Definitions

from Wiktionary, Creative Commons Attribution/Share-Alike License

  • v. Third-person singular simple present indicative form of abound.

Etymologies

abound +‎ -eth (Wiktionary)

Examples

  • And because all merchants give and take, they give that they have and take that they have not; Jesu Christ in this merchandise gave and took, he took that which in this world aboundeth, that is to wit, to be born to labour and to die, he gave again to us to be born spiritually, to rise and reign perdurably.

    The Golden Legend, vol. 1

  • The whole comment is a development of the word perisseuei "aboundeth," whence he infers that they were "more abundant," perissa: (as, plainly, the bodily sufferings of the army of Martyrs have been more numerous.)

    NPNF1-12. Saint Chrysostom: Homilies on the Epistles of Paul to the Corinthians

  • “O my mother, no harm shall befall thee, now I am come; so have no concern, for these saddle bags are full of gold and gems, and good aboundeth with me.”

    The Book of The Thousand Nights And A Night

  • Al – Saláhitah,35 which aboundeth in sandal-wood when the captain cast anchor, — And Shahrazad perceived the dawn of day and ceased saying her permitted say.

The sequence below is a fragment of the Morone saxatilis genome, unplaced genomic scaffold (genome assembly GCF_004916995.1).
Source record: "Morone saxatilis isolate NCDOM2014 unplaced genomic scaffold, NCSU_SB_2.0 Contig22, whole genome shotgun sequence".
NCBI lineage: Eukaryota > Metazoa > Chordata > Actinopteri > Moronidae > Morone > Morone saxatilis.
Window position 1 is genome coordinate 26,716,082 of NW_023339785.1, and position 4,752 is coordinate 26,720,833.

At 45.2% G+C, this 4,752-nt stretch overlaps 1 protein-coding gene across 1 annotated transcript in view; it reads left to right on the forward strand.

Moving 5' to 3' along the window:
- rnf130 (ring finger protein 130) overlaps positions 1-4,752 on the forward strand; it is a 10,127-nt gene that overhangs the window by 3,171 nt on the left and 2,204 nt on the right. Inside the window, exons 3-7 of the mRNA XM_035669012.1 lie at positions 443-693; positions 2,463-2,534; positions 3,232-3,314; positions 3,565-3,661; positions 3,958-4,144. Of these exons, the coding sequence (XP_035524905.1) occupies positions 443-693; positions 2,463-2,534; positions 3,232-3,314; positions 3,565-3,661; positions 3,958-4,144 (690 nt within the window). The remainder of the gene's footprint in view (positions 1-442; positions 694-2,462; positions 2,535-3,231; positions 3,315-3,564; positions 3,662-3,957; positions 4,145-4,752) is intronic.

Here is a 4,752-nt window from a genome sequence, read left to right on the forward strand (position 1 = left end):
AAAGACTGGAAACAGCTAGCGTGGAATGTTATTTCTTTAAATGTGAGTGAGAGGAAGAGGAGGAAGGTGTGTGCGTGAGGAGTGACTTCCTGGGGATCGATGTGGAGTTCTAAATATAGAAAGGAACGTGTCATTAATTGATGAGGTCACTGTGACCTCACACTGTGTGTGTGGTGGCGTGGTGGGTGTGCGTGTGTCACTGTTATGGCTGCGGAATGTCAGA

The Book of The Thousand Nights And A Night

  • Abide with me; for the Lord is bountiful and good aboundeth with me.

    The Book of The Thousand Nights And A Night

  • “My advice is that thou pluck out thy wing-feathers, wherewith thou speedest thy flight, and tarry with us in tranquillity, eating of our meat and drinking of our drink in this pasturage, that aboundeth in trees rife with fruits yellow-ripe and we will sojourn, we and thou, in this fruitful stead and enjoy the company of one another.”

    The Book of The Thousand Nights And A Night

  • Rejoined the fox, laughing, “How excellent is what the learned say of him who aboundeth in ignorance like unto thee!”

    The Book of The Thousand Nights And A Night

  • If there be iron ore, and streams whereupon to set the mills, iron is a brave commodity where wood aboundeth.

    The Essays

  • Wood commonly aboundeth but too much; and therefore timber is fit to be one.

    The Essays

  • Where sin aboundeth, grace aboundeth much more, Rom.v. 20.

    Anatomy of Melancholy

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